Rafik Hariri Center Nonresident Fellow Duncan Pickard cowrites for the Washington Post on what the United States can do to help the situation in Libya:
President Obama said this month that perhaps his biggest foreign policy regret was providing insufficient support to Libya’s fledgling political institutions after the fall of Moammar Gaddafi. Obama said that he underestimated the need for the United States and its European allies to come in “full force” after the military intervention, given Libya’s lack of “civic traditions” after 42 years of dictatorship.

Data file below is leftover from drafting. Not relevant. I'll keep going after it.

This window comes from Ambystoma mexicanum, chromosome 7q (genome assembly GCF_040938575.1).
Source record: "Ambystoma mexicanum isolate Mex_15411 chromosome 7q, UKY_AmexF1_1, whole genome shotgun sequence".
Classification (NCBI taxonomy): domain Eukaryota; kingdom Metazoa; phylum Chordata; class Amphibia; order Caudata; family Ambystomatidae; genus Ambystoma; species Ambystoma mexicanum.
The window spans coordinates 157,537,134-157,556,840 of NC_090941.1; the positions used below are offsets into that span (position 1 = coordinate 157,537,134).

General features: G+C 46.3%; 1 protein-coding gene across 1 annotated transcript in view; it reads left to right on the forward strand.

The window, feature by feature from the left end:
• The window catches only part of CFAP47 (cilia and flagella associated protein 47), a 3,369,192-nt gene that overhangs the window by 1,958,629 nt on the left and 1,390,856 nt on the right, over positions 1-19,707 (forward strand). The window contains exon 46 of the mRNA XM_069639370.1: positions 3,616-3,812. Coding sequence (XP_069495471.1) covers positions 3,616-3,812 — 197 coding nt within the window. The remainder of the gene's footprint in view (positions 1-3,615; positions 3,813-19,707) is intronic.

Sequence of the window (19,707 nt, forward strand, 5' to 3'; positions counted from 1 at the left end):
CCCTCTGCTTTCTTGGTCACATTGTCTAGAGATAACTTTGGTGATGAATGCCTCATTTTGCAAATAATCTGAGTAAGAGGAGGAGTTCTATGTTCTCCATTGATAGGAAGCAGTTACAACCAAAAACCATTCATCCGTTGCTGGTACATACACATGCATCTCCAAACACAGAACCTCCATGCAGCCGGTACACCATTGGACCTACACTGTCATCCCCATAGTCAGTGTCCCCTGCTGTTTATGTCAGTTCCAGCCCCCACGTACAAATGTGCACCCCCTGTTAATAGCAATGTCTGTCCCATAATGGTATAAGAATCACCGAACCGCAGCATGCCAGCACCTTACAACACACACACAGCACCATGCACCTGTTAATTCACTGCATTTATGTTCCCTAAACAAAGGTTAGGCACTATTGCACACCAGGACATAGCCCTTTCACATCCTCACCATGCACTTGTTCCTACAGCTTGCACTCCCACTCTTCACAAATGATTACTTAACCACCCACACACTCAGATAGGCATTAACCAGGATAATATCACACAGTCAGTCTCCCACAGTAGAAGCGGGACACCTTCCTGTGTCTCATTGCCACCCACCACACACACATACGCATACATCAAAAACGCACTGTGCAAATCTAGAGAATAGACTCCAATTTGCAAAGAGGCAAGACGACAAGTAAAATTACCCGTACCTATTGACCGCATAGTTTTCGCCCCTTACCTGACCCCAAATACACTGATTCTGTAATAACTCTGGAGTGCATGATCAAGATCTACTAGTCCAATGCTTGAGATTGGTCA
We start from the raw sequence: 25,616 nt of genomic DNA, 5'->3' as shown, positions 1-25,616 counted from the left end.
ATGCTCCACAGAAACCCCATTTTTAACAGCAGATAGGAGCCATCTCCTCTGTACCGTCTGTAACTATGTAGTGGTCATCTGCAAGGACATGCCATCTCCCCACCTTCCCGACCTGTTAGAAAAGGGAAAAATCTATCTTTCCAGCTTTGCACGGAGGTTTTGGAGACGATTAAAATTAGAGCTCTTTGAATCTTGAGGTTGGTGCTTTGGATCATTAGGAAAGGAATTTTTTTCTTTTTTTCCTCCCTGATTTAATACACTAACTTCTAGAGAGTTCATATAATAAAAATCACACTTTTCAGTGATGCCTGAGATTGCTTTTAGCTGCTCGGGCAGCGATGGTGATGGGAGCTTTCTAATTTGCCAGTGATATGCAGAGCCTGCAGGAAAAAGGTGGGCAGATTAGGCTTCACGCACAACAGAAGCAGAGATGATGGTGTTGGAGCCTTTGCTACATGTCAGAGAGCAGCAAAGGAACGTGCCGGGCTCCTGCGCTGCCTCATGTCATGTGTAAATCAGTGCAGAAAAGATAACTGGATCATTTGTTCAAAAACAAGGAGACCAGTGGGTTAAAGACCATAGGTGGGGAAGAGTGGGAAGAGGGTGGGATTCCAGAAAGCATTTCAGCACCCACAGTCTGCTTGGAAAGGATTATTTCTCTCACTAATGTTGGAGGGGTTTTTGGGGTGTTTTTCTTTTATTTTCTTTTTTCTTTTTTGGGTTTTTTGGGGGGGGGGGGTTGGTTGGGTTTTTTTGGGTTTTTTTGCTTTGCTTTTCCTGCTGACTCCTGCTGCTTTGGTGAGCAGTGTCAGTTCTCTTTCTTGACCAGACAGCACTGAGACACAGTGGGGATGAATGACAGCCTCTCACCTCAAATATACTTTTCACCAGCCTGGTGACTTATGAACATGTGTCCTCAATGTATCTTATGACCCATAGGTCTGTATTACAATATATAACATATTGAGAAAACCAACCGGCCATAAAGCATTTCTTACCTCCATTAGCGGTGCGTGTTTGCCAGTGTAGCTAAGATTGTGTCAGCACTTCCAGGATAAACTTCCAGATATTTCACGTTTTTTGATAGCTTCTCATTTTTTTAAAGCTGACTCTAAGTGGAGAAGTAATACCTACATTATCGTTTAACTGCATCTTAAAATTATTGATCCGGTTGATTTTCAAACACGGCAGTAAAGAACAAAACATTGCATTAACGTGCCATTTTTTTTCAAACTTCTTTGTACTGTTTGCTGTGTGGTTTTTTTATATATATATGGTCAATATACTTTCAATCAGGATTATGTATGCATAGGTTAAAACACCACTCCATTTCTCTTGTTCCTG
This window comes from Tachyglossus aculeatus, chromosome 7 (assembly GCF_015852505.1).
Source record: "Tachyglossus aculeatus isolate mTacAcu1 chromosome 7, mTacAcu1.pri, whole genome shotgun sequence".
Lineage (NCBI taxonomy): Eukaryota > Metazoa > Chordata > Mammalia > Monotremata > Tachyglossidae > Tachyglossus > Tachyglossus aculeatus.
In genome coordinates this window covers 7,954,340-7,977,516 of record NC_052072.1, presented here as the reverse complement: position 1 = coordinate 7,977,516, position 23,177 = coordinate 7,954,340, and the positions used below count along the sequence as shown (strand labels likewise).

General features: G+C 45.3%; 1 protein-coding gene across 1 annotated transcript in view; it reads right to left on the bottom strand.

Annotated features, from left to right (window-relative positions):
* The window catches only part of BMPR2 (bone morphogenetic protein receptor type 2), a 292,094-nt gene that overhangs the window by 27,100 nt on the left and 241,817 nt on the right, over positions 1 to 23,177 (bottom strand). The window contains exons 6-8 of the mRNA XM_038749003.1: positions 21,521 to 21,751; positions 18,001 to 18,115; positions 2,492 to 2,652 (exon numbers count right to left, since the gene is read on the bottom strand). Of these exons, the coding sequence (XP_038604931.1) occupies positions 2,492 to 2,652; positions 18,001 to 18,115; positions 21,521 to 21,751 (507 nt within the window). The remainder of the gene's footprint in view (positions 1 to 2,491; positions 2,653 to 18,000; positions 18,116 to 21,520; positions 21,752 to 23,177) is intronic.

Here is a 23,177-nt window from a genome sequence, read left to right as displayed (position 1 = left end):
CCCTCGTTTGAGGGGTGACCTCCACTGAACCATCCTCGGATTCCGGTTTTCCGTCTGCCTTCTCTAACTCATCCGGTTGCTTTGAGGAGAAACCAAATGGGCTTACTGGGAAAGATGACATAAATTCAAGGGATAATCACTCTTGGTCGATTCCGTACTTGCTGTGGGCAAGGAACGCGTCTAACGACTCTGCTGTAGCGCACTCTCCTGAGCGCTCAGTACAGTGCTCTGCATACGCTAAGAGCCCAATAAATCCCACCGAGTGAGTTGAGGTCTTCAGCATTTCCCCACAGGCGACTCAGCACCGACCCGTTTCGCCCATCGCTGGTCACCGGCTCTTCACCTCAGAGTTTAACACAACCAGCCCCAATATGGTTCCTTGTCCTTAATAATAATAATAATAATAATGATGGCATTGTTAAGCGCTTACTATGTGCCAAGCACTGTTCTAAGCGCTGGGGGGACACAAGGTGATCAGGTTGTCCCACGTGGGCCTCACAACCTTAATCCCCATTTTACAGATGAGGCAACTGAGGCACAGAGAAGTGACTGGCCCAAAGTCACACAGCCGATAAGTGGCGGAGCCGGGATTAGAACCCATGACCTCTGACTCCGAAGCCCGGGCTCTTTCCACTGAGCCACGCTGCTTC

The failure of Libya’s political institutions has had dire consequences. The violent character of the Libyan revolution, in contrast to the other 2011 Arab Spring uprisings — including, at the time, in Syria — did not help. The militias that rose against Gaddafi sought to set terms and win power by force. The interim government was too weak to consolidate the militias, which are now waging a makeshift war in Tripoli and Benghazi along ideological lines. The swaths of Libya that remain outside the government’s control have become ideal recruiting grounds for international jihadist organizations, and unmanaged stores of weapons pass through porous borders to Tunisia, Algeria and Mali.